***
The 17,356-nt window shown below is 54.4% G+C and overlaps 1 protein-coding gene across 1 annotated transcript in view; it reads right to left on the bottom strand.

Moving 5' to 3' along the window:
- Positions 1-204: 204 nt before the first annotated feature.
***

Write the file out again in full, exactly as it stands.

The 17,356-nt window shown below is 54.4% G+C and overlaps 1 protein-coding gene across 1 annotated transcript in view; it reads right to left on the bottom strand.

Moving 5' to 3' along the window:
- Positions 1-204: 204 nt before the first annotated feature.